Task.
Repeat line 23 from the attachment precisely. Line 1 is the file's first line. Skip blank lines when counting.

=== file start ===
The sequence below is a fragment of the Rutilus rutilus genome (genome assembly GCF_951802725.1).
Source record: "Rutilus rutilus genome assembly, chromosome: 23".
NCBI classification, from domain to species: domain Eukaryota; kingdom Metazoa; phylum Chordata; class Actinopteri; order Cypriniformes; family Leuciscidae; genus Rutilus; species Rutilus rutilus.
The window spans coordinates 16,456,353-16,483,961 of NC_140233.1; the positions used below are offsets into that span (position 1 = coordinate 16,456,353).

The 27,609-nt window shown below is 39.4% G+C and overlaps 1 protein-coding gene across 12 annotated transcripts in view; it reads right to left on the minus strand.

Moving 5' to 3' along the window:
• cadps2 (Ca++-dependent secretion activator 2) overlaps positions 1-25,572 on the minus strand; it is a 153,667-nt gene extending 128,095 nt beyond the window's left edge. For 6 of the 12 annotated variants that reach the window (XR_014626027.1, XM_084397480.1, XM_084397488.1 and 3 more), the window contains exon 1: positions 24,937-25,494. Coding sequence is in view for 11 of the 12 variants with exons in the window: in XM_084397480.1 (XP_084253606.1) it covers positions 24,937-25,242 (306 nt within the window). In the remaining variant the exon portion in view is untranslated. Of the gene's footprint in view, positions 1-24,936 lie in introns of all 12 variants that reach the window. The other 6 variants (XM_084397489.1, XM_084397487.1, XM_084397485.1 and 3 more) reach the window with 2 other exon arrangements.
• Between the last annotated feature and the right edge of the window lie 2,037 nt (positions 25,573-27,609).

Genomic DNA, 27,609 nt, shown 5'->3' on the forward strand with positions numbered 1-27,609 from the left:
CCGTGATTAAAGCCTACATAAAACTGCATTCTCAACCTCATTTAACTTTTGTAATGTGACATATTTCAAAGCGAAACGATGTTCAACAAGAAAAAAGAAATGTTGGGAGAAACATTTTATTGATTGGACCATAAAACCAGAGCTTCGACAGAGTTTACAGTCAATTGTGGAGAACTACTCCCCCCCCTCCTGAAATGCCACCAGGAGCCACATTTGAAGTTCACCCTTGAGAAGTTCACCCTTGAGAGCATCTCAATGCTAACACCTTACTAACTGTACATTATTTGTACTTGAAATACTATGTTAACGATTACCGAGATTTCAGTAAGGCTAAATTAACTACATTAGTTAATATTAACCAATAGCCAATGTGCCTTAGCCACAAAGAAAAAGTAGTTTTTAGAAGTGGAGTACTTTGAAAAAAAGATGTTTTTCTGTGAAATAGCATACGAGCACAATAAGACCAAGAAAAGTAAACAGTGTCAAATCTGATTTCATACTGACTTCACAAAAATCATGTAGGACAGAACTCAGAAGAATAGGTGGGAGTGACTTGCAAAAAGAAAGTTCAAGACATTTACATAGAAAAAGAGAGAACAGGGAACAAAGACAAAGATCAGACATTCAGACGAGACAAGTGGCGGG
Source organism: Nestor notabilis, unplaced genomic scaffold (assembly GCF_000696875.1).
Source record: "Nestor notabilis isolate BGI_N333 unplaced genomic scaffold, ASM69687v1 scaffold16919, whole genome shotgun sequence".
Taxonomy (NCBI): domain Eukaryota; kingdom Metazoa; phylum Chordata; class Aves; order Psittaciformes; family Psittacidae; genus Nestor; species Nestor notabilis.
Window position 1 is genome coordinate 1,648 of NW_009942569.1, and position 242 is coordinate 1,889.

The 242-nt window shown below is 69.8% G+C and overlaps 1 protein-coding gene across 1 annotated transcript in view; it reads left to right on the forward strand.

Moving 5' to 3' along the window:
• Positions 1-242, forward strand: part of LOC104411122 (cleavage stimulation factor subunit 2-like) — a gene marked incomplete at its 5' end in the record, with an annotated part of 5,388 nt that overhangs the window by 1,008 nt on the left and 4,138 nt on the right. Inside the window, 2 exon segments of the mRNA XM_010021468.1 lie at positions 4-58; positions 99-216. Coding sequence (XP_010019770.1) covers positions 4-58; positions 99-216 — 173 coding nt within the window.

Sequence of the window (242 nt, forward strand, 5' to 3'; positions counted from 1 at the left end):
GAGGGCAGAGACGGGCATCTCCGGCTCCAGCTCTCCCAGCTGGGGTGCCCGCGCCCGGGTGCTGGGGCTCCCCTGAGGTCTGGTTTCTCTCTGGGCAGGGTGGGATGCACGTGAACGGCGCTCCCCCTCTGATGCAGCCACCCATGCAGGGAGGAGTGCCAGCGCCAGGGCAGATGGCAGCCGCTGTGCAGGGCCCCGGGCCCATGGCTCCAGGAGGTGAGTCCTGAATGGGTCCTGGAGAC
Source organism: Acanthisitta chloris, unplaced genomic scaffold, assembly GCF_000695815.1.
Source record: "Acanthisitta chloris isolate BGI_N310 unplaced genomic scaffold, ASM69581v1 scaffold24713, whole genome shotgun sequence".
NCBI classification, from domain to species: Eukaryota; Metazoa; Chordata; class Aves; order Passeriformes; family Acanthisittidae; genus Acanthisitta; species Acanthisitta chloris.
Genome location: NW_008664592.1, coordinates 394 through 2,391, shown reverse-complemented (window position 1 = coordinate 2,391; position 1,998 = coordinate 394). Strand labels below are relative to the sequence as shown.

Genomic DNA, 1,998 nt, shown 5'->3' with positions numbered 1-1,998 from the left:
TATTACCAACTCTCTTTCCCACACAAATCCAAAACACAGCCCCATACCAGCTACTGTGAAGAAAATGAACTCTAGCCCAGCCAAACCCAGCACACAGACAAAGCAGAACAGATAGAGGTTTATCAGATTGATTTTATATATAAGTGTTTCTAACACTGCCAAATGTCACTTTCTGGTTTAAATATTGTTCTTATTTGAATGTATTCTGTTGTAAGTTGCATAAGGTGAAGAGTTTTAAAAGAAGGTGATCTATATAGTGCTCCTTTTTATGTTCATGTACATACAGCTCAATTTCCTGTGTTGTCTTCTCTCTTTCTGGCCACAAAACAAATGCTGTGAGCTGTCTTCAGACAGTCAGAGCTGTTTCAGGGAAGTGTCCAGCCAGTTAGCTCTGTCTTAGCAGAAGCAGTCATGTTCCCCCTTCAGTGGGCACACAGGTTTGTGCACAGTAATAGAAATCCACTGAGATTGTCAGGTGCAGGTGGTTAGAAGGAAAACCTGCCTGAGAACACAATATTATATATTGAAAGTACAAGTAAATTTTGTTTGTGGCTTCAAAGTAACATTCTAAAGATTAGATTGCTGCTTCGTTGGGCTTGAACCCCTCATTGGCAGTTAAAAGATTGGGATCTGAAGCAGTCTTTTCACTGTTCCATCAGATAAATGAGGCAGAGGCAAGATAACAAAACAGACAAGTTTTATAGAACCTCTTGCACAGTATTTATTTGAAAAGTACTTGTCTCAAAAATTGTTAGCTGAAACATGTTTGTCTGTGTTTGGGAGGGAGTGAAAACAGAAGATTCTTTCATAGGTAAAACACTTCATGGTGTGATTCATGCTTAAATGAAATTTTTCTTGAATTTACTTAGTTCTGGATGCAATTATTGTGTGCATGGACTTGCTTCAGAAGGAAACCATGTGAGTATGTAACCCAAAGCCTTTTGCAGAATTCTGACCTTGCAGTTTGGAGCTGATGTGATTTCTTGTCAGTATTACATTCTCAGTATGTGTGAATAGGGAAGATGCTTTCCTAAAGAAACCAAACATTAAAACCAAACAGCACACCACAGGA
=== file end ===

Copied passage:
Genome location: NW_008664592.1, coordinates 394 through 2,391, shown reverse-complemented (window position 1 = coordinate 2,391; position 1,998 = coordinate 394). Strand labels below are relative to the sequence as shown.